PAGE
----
Karnataka v Uttar Pradesh, Ranji Trophy quarterfinals, Bangalore January 7, 2014

Is the old RP back?

RP Singh's image has suffered since he played a brief and forgettable part in India's infamous 2011 England tour. Leaner and back in rhythm, the Uttar Pradesh left-armer looks to change public perceptions once again

RP Singh. Unfit. A talent stalled. A fast bowler gone astray. MS Dhoni's favourite pick. These are some of the immediate conclusions everyone, not just critics and the media, drew as soon as RP's name comes up. At some point in the past RP did struggle to find his rhythm, his pace and lost his place in the Indian team.

But that was RP in 2011, the last time he played for India, during the tour of England when he was rushed from a vacation in the US after Dhoni told the selectors he wanted a left-arm seamer in place of the injured Zaheer Khan.

As a replacement RP did not make many more headlines. He then missed the entire domestic season last year, sidelined by a knee injury. At 25, RP was still young, but he had just played 14 Tests and fewer ODIs than Ravindra Jadeja, who had made his limited-overs international debut four years after him. He was a dangerous bowler in the IPL at times, but RP could not translate that into his performances in first-class cricket.

Surely those questions would have clouded his mind during his lengthy wait. This week RP has the opportunity to change those widely held perceptions about him as he leads Uttar Pradesh in the Ranji quarterfinals against favourites Karnataka.

The UP selectors decided to put RP in charge instead of Piyush Chawla, under whom the team managed just two outright victories during the eight-round league stage. The fact that RP did not play in UP's final two group matches did not matter to the selectors, because they had seen enough of him in the first six rounds, in which he took 21 wickets including a five-for in his final match in Kolkata against Bengal.

The extra responsibility might just bring out the best from RP. It will give RP, one of UP's senior-most players, more onus to provide direction to the team.

"There is a bhook (hunger) inside him, since he has not played the last two matches, and this match is important for him. I feel he has been bowling with good rhythm and strength and am positive he will take wickets," says Ashish Winston Zaidi, the former UP fast bowler and captain and currently the team's manager.

A fast bowler is hungry to take wickets every match and Zaidi says he has seen that killer instinct in RP. According to Zaidi, RP has the aura and experience to handle the players and different match situations, which could prove important during knockout matches.

As a bowler RP's biggest strength remains his ability to swing the ball both ways. He is not Mitchell Johnson but his accuracy, when he is in rhythm, can pose batsmen awkward questions. Zaidi provides the example of RP's spell against Baroda in early November at Moti Baug Stadium, on a pitch where the ball was turning square and bouncing unevenly. Only eight wickets fell to fast bowlers, and RP got six of them.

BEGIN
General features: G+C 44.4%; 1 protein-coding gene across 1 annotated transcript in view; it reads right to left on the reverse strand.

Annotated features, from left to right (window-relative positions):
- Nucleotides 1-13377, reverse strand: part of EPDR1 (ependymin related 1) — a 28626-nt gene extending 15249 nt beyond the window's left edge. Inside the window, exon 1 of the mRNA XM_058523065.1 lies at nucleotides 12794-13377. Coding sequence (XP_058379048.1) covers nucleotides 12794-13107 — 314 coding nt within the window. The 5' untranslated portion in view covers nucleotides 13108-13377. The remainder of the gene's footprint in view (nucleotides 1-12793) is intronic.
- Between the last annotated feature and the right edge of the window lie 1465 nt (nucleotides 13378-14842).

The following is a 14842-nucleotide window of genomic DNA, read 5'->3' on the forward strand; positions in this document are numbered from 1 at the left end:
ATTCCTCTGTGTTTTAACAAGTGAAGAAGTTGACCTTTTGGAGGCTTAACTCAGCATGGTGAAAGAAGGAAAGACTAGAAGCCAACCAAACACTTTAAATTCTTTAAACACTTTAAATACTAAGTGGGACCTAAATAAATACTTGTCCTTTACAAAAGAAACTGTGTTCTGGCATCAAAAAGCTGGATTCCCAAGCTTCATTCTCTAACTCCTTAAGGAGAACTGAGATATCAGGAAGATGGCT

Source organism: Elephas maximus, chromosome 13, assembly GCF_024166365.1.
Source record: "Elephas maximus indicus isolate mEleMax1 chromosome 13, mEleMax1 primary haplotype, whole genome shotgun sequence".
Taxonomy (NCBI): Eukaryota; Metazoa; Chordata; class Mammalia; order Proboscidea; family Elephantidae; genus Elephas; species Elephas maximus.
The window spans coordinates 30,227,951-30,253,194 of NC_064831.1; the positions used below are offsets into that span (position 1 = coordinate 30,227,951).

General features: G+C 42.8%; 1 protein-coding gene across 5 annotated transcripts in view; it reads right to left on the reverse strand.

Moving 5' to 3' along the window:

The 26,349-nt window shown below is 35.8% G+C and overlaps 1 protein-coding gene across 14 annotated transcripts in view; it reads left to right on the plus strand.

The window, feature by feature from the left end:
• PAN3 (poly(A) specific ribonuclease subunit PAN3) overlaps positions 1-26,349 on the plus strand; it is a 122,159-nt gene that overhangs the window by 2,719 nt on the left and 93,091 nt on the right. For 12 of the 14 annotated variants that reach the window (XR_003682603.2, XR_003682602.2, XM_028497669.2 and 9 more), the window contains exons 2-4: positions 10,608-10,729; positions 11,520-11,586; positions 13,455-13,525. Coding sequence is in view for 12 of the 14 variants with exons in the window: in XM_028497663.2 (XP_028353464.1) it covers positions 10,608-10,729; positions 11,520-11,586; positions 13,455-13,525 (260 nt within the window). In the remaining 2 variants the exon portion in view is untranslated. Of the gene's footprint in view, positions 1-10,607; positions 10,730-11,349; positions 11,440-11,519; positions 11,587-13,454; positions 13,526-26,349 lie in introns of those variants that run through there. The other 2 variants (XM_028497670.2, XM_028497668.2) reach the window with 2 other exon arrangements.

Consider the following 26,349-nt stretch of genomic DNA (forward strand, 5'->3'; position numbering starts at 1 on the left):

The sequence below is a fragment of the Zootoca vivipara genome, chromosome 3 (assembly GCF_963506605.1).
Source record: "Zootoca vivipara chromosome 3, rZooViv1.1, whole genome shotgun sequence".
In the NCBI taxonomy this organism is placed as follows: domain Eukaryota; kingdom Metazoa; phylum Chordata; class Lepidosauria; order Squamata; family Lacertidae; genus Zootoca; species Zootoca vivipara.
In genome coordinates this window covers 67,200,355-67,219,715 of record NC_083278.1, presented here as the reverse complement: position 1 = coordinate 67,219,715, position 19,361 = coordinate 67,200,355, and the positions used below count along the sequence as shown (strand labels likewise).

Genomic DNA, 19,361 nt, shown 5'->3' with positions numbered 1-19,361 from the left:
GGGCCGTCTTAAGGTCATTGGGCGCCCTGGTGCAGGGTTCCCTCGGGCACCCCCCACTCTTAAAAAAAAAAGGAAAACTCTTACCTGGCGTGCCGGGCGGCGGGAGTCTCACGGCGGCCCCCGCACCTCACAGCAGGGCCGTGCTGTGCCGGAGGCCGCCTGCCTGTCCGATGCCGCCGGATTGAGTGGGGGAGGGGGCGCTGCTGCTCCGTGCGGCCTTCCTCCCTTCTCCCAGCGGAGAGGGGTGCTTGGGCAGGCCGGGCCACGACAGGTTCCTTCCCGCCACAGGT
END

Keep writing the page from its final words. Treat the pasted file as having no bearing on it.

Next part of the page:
"They had prepared a completely spin-friendly track but he managed to swing the ball in to the right-handers and surprised the batsmen. I remember this guy who left the ball and was bowled," Zaidi says.

During the training session today RP wore an effervescent smile as he conversed with coach Venkatesh Prasad. RP did not bowl at full pelt, but kept his focus more on hitting the right length, which Prasad reckons is a warning sign for Karnataka over the next five days. "The moment he bends his back he hits an outstanding length and it is extremely difficult to play that length. The ball that comes back in to the right-handed batsmen is lethal and that is what I told him today," Prasad says.

The pitch in Bangalore has a greenish tinge, but the grass was being shaved by late afternoon. The bounce is likely to be good, but batsmen should enjoy themselves as the pitch dries. Prasad is not worried because he says he has seen RP extracting movement out of a virtually dead surface in Rajkot against Saurashtra, in a drawn match that produced 1000-plus runs. "It was absolutely flat. We made a plan to bowl short and have a leg slip and short leg and attack. RP executed that superbly," Prasad says. "On such a track he was getting the ball to bounce and move. He could not get the wickets but still the effort was outstanding."

Time away from work perhaps prevented RP from getting disillusioned and encouraged him to work on his consistency. "It is frustrating to sit out when others are playing," Prasad says. "But he took that in his stride, worked hard on his fitness and that is why he looks leaner this season."

Prasad believes RP is still one of the best left-arm seamers in the country. Zaidi, meanwhile, is confident RP will wear India colours again. It now remains for RP to go and make the headlines this week without feeling the pressure of those expectations.

Nagraj Gollapudi is an assistant editor at ESPNcricinfo

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